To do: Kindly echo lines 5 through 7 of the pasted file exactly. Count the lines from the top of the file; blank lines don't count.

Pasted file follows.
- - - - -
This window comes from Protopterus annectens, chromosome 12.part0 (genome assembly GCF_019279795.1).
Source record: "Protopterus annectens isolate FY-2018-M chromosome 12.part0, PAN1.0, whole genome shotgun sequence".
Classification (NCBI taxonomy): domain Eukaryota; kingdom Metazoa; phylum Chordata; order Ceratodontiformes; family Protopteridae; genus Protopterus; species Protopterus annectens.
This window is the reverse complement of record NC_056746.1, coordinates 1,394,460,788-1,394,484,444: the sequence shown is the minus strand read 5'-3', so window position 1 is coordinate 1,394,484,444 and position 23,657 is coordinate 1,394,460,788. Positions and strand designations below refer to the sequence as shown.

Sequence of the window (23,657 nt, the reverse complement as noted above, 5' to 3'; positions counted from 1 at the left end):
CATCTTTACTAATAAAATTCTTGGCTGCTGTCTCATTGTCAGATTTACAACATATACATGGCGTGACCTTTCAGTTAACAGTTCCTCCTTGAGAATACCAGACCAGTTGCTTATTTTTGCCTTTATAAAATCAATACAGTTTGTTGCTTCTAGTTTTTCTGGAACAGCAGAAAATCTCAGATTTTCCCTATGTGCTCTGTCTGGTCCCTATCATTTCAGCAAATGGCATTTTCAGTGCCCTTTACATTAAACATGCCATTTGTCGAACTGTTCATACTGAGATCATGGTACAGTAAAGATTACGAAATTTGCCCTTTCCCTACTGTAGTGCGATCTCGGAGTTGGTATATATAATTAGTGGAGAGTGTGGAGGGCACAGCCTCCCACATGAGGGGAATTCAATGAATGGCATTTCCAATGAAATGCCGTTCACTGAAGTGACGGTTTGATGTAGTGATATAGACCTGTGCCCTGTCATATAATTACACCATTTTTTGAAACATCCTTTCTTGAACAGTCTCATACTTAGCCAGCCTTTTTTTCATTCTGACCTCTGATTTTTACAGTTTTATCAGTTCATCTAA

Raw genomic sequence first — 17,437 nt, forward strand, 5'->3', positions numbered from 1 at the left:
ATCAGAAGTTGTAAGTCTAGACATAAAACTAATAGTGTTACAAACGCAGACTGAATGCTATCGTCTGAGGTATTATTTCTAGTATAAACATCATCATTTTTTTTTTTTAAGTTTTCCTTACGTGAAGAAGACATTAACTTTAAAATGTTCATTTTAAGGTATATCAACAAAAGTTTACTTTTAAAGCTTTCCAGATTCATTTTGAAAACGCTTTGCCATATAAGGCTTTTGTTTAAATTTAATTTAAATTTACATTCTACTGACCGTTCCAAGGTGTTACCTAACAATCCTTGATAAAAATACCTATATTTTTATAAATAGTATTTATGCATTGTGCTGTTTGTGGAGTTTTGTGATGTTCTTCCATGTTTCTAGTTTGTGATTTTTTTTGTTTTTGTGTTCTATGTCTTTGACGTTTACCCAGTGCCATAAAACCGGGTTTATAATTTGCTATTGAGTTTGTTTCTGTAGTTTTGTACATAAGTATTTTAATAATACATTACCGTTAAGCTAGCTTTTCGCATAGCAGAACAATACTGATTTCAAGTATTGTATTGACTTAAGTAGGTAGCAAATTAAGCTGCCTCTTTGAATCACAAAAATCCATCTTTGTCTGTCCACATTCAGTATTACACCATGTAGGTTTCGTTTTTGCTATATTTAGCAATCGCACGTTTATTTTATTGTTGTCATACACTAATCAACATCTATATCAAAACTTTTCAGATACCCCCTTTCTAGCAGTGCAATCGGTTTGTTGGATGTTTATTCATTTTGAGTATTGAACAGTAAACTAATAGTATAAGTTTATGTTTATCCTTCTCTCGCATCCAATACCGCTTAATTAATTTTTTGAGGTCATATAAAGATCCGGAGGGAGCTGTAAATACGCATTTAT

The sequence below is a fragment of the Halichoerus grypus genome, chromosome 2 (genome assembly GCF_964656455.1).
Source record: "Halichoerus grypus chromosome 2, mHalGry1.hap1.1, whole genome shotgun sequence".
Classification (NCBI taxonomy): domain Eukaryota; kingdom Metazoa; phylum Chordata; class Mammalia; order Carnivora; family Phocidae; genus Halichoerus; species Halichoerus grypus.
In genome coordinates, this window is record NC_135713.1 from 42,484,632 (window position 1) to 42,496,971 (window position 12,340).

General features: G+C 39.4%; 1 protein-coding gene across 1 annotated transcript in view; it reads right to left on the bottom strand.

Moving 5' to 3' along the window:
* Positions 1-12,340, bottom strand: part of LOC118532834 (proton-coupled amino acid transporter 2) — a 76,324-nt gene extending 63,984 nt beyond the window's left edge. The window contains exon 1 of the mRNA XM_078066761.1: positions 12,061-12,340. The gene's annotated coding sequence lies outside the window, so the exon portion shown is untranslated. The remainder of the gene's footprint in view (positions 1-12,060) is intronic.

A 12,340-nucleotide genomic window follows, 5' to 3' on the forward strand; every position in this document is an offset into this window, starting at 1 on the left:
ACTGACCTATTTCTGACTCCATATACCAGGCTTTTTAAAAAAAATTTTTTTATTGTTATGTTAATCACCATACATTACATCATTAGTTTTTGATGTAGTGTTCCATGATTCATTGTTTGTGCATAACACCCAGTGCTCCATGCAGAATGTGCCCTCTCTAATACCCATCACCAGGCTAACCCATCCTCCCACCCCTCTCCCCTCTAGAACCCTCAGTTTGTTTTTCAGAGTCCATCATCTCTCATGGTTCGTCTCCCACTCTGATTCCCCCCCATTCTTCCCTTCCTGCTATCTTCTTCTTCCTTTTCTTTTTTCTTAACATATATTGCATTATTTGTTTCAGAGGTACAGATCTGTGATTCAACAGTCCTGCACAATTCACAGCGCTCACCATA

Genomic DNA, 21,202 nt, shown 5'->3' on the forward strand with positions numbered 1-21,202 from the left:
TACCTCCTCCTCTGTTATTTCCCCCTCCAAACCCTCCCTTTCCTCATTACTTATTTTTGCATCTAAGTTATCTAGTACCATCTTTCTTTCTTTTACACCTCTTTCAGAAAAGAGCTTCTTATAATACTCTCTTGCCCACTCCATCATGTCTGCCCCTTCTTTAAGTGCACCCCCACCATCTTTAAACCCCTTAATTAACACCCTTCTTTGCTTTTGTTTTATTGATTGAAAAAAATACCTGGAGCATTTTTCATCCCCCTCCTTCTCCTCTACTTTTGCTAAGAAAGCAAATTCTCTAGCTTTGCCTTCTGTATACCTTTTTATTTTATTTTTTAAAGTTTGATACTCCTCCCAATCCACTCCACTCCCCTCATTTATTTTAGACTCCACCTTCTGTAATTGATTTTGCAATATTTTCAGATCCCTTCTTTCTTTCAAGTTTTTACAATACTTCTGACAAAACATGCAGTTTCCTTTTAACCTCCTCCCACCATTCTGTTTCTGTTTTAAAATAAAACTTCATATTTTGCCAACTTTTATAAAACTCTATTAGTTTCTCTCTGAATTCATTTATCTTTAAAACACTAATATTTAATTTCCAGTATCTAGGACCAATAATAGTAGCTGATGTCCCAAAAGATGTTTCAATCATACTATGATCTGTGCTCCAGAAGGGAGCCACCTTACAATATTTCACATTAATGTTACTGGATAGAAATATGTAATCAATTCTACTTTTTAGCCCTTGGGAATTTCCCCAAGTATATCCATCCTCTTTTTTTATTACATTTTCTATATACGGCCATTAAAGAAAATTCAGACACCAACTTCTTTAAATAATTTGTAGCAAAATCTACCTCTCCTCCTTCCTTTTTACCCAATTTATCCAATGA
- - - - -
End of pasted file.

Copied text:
Sequence of the window (23,657 nt, the reverse complement as noted above, 5' to 3'; positions counted from 1 at the left end):
CATCTTTACTAATAAAATTCTTGGCTGCTGTCTCATTGTCAGATTTACAACATATACATGGCGTGACCTTTCAGTTAACAGTTCCTCCTTGAGAATACCAGACCAGTTGCTTATTTTTGCCTTTATAAAATCAATACAGTTTGTTGCTTCTAGTTTTTCTGGAACAGCAGAAAATCTCAGATTTTCCCTATGTGCTCTGTCTGGTCCCTATCATTTCAGCAAATGGCATTTTCAGTGCCCTTTACATTAAACATGCCATTTGTCGAACTGTTCATACTGAGATCATGGTACAGTAAAGATTACGAAATTTGCCCTTTCCCTACTGTAGTGCGATCTCGGAGTTGGTATATATAATTAGTGGAGAGTGTGGAGGGCACAGCCTCCCACATGAGGGGAATTCAATGAATGGCATTTCCAATGAAATGCCGTTCACTGAAGTGACGGTTTGATGTAGTGATATAGACCTGTGCCCTGTCATATAATTACACCATTTTTTGAAACATCCTTTCTTGAACAGTCTCATACTTAGCCAGCCTTTTTTTCATTCTGACCTCTGATTTTTACAGTTTTATCAGTTCATCTAA

Raw genomic sequence first — 17,437 nt, forward strand, 5'->3', positions numbered from 1 at the left: